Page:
Being Productive During Quarantine: Crossing a Prenup off your To-Do List

Unfortunately, COVID-19 has resulted in the rescheduling of numerous events, including countless weddings. Since you and your partner now have more time to spend looking at floral arrangements and wedding cake toppers it is also now the perfect time to consider a prenup.

What are the benefits of a prenup?

Prenups are generally referred to in movies as a scary piece of paper, but what are they really? Prenups or premarital agreements are contracts that protect the rights of both parties involved. One of the benefits of a premarital agreement is that you can clearly decide now what will happen to individual, marital, and divisible property if you wish to separate in the future. You can also work together with your partner to provide for creative solutions that would likely not be possible if the parties were in a dispute and were to separate in the future. Lastly, premarital agreements can offer a level of individual protection of the assets each party has acquired prior to their marriage as the parties undertake the responsibility of combining their financial lives to create joint accounts and a shared marital estate.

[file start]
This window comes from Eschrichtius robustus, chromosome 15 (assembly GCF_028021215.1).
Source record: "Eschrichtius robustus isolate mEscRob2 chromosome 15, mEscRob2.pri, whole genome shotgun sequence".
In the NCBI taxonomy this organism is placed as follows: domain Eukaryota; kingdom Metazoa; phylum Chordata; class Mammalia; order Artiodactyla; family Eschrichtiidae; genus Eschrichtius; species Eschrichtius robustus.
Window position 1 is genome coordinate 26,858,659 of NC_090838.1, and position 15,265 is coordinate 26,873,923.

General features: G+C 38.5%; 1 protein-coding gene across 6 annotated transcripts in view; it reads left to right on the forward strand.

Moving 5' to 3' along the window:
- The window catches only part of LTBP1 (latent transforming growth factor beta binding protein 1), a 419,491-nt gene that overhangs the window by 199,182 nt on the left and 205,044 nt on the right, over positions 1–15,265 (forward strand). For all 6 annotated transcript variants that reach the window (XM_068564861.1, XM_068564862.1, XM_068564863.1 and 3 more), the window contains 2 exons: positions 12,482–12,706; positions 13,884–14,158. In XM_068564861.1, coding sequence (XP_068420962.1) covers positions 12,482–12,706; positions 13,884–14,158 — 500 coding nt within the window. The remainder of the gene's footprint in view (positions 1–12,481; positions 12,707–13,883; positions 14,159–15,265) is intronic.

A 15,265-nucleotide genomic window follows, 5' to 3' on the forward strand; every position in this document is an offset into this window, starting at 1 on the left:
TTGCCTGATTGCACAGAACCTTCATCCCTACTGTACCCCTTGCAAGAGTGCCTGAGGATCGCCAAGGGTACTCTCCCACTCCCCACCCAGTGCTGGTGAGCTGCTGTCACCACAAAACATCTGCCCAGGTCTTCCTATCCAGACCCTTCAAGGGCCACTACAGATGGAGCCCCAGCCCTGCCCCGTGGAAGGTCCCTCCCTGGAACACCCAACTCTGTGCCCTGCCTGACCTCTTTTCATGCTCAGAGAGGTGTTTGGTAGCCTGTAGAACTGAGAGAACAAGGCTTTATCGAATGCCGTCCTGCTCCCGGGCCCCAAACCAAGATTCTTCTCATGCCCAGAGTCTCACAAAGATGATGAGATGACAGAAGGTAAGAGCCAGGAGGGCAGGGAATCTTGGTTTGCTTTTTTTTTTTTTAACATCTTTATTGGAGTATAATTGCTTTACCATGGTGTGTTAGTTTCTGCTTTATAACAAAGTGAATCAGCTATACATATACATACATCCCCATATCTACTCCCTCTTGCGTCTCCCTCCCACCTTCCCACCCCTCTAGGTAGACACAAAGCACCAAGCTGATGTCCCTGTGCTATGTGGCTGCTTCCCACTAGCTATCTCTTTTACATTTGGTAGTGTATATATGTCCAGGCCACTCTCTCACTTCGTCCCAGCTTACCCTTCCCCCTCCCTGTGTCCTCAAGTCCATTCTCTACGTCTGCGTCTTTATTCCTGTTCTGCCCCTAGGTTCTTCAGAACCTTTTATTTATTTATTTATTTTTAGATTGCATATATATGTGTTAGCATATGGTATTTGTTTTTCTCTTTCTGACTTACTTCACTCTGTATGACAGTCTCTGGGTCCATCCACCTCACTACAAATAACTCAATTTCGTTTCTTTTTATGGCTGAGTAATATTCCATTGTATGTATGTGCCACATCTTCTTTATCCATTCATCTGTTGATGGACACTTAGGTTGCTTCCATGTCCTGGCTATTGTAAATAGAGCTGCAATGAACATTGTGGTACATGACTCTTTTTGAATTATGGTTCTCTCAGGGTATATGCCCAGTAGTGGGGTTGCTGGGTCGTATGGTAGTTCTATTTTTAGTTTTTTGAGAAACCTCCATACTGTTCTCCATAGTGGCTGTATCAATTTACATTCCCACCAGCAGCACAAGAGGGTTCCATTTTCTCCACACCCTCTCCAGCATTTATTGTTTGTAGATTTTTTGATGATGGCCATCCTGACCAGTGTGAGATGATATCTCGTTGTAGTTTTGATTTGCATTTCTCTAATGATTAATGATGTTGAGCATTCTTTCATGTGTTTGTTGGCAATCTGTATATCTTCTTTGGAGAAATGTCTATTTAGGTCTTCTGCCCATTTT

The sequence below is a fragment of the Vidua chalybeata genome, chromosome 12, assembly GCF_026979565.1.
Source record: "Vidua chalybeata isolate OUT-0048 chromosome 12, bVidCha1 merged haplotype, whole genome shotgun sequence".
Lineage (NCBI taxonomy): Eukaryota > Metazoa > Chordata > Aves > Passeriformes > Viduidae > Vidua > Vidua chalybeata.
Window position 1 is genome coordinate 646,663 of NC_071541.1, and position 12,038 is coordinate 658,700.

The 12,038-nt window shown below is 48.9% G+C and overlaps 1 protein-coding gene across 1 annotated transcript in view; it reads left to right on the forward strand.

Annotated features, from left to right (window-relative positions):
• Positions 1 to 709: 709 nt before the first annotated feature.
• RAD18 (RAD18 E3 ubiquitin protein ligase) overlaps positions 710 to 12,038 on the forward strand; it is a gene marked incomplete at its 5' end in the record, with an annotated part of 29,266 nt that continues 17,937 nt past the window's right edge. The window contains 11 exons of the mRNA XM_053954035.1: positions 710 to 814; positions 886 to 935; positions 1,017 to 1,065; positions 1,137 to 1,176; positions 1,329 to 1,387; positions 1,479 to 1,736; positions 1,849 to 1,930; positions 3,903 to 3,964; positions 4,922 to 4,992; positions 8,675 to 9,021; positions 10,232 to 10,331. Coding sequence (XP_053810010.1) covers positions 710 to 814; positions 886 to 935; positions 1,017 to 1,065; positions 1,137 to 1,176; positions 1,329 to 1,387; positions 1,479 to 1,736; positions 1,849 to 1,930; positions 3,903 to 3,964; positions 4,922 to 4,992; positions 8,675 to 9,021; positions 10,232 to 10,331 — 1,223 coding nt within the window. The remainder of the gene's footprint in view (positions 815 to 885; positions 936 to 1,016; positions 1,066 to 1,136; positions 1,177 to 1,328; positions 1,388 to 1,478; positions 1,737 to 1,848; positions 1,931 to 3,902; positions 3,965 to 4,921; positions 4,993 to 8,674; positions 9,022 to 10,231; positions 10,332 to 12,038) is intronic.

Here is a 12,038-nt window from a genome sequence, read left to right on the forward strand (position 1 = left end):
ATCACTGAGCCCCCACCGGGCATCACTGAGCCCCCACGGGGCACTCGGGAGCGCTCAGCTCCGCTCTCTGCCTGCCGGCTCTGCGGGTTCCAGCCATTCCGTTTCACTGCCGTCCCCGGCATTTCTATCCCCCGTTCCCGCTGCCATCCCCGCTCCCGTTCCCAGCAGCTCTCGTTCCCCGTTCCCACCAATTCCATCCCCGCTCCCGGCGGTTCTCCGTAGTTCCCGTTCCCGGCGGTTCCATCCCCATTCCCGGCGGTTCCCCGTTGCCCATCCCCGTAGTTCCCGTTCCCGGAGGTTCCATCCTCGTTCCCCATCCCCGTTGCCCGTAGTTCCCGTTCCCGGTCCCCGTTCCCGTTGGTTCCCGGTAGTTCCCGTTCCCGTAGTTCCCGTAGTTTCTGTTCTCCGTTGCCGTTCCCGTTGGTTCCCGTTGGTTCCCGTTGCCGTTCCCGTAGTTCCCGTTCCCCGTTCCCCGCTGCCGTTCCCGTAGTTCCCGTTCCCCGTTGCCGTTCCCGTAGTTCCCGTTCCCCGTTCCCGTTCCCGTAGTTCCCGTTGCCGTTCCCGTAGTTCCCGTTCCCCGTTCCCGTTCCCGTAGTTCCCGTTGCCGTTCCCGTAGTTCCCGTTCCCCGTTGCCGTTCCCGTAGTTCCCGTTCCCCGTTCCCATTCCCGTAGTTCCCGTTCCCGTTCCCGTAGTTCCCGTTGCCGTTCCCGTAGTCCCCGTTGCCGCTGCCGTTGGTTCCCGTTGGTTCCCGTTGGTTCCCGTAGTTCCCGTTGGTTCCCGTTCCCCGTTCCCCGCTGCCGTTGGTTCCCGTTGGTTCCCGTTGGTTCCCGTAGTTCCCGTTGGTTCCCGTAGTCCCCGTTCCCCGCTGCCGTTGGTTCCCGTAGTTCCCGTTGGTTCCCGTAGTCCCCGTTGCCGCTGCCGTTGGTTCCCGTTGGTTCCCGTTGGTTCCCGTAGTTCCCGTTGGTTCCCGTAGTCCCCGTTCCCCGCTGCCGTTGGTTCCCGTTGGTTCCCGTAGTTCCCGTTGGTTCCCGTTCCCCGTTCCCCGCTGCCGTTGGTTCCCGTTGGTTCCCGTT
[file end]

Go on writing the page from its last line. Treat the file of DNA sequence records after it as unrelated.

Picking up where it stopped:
Is a prenup enforceable?

In North Carolina, premarital agreements are governed by the Uniform Premarital Agreement Act. As defined by the Act a premarital agreement is “an agreement between prospective spouses made in contemplation of marriage and to be effective upon marriage.” An agreement must be in writing and must be signed by both parties. Once the parties are married, the agreement can be amended or revoked with another written agreement signed by both parties. If the parties end up not getting married, then the premarital agreement will not be valid.

The premarital agreement will govern how the parties control their property, including assets and debts. The agreement can also eliminate or modify spousal support that would be paid from one party to another. Certain provisions of the agreement can take effect based on the occurrence or non-occurrence of certain events. For example, the amount of spousal support can be determined based on the length of the marriage. It is important to note that for a premarital agreement to be the most effective, one must have estate planning documents and beneficiary designation forms drafted or modified to reflect the premarital agreement. Finally, the enforcement of a pre-marital agreement by the Court requires both parties to have been represented by counsel in the negotiation and execution of the Pre-Marital Agreement, as well, as making specific disclosures as required by law.

If you are engaged or planning on proposing, then contact Skufca Law to discuss drafting a premarital agreement with one of our family law attorneys to protect you and your future partner’s rights!